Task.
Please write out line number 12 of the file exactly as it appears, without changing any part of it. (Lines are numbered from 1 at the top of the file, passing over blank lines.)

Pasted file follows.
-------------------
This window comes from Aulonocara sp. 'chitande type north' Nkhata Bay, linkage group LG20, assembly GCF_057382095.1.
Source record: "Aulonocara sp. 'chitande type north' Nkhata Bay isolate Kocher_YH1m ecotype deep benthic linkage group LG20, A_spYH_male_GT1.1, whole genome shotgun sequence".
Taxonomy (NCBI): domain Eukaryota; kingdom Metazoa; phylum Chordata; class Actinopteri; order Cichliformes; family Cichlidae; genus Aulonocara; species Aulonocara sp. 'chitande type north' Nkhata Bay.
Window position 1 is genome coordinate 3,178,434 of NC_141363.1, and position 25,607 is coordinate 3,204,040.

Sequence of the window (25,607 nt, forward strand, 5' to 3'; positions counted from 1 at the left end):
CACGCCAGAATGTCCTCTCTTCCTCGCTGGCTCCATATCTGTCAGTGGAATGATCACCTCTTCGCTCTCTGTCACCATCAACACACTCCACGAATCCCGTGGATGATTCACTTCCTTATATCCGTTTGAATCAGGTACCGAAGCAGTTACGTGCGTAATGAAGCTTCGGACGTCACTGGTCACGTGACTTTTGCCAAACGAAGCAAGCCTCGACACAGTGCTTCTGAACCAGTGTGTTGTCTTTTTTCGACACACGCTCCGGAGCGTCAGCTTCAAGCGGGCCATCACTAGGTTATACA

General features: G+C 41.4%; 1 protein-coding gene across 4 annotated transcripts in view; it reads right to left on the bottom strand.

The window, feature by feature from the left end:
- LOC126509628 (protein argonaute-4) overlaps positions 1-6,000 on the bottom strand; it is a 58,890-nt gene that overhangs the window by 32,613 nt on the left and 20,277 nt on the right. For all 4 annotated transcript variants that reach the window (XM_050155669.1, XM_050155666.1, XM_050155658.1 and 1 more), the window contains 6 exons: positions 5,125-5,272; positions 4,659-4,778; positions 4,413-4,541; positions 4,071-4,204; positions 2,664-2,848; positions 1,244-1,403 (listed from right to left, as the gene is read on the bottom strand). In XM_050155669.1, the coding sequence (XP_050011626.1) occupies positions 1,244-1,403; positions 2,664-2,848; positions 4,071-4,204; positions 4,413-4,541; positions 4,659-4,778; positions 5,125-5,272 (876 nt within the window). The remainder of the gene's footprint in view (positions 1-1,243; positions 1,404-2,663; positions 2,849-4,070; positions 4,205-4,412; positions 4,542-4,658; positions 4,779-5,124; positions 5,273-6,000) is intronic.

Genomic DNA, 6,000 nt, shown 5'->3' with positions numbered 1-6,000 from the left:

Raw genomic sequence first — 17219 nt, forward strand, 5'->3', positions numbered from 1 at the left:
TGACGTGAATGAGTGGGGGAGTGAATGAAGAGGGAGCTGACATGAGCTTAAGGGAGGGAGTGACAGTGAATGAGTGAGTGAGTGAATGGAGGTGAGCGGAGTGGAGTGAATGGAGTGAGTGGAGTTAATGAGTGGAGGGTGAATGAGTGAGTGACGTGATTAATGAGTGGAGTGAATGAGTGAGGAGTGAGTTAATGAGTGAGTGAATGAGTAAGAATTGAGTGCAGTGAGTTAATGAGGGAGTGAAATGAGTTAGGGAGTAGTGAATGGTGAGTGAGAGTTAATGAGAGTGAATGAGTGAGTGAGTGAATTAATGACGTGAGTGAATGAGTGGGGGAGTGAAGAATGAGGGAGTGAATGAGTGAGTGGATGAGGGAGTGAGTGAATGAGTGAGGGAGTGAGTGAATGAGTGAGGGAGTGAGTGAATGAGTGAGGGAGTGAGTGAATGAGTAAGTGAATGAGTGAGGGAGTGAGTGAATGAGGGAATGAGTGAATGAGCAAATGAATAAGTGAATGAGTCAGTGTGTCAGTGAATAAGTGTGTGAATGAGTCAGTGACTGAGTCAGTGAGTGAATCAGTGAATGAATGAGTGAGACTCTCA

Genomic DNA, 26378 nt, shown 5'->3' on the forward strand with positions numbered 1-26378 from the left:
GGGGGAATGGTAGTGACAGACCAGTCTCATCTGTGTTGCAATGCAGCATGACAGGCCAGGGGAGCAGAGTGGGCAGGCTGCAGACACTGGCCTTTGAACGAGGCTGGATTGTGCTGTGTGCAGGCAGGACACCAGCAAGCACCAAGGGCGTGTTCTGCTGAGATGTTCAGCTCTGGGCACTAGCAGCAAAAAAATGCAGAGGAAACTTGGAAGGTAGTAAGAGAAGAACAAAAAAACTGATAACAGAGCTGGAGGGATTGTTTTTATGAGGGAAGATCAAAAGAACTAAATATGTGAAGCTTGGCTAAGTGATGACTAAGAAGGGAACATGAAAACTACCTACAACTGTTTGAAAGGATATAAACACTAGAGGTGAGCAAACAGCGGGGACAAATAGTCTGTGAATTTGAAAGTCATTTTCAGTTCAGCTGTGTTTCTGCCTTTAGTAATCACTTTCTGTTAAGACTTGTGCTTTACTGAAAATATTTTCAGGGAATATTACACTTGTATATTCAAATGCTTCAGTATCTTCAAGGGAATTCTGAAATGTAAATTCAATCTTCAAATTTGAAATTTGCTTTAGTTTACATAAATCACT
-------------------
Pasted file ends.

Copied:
TGACGTGAATGAGTGGGGGAGTGAATGAAGAGGGAGCTGACATGAGCTTAAGGGAGGGAGTGACAGTGAATGAGTGAGTGAGTGAATGGAGGTGAGCGGAGTGGAGTGAATGGAGTGAGTGGAGTTAATGAGTGGAGGGTGAATGAGTGAGTGACGTGATTAATGAGTGGAGTGAATGAGTGAGGAGTGAGTTAATGAGTGAGTGAATGAGTAAGAATTGAGTGCAGTGAGTTAATGAGGGAGTGAAATGAGTTAGGGAGTAGTGAATGGTGAGTGAGAGTTAATGAGAGTGAATGAGTGAGTGAGTGAATTAATGACGTGAGTGAATGAGTGGGGGAGTGAAGAATGAGGGAGTGAATGAGTGAGTGGATGAGGGAGTGAGTGAATGAGTGAGGGAGTGAGTGAATGAGTGAGGGAGTGAGTGAATGAGTGAGGGAGTGAGTGAATGAGTAAGTGAATGAGTGAGGGAGTGAGTGAATGAGGGAATGAGTGAATGAGCAAATGAATAAGTGAATGAGTCAGTGTGTCAGTGAATAAGTGTGTGAATGAGTCAGTGACTGAGTCAGTGAGTGAATCAGTGAATGAATGAGTGAGACTCTCA